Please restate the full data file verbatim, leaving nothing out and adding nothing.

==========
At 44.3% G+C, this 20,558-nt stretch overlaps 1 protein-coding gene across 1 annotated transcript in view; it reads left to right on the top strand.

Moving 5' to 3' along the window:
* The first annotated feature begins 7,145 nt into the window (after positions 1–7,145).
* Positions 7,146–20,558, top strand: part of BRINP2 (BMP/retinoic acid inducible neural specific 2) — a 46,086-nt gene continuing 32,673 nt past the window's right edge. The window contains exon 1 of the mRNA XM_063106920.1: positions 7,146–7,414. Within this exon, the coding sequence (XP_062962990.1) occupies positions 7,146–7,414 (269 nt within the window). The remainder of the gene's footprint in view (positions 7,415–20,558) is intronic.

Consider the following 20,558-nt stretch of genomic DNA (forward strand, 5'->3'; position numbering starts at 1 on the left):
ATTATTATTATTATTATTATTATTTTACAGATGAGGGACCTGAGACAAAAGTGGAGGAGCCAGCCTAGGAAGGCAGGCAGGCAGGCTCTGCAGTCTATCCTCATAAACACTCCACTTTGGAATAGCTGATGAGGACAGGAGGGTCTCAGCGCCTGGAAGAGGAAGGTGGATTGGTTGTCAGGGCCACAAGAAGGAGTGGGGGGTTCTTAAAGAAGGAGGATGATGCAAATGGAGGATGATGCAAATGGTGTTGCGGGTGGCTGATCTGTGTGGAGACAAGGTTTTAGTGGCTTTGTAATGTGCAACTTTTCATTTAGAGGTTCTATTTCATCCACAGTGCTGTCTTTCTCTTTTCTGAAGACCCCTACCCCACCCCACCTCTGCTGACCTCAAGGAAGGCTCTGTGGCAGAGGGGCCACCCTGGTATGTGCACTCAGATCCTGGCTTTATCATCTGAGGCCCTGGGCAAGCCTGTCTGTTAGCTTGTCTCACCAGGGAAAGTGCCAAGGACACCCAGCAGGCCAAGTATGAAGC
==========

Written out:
At 44.3% G+C, this 20,558-nt stretch overlaps 1 protein-coding gene across 1 annotated transcript in view; it reads left to right on the top strand.

Moving 5' to 3' along the window:
* The first annotated feature begins 7,145 nt into the window (after positions 1–7,145).
* Positions 7,146–20,558, top strand: part of BRINP2 (BMP/retinoic acid inducible neural specific 2) — a 46,086-nt gene continuing 32,673 nt past the window's right edge. The window contains exon 1 of the mRNA XM_063106920.1: positions 7,146–7,414. Within this exon, the coding sequence (XP_062962990.1) occupies positions 7,146–7,414 (269 nt within the window). The remainder of the gene's footprint in view (positions 7,415–20,558) is intronic.

Consider the following 20,558-nt stretch of genomic DNA (forward strand, 5'->3'; position numbering starts at 1 on the left):
ATTATTATTATTATTATTATTATTTTACAGATGAGGGACCTGAGACAAAAGTGGAGGAGCCAGCCTAGGAAGGCAGGCAGGCAGGCTCTGCAGTCTATCCTCATAAACACTCCACTTTGGAATAGCTGATGAGGACAGGAGGGTCTCAGCGCCTGGAAGAGGAAGGTGGATTGGTTGTCAGGGCCACAAGAAGGAGTGGGGGGTTCTTAAAGAAGGAGGATGATGCAAATGGAGGATGATGCAAATGGTGTTGCGGGTGGCTGATCTGTGTGGAGACAAGGTTTTAGTGGCTTTGTAATGTGCAACTTTTCATTTAGAGGTTCTATTTCATCCACAGTGCTGTCTTTCTCTTTTCTGAAGACCCCTACCCCACCCCACCTCTGCTGACCTCAAGGAAGGCTCTGTGGCAGAGGGGCCACCCTGGTATGTGCACTCAGATCCTGGCTTTATCATCTGAGGCCCTGGGCAAGCCTGTCTGTTAGCTTGTCTCACCAGGGAAAGTGCCAAGGACACCCAGCAGGCCAAGTATGAAGC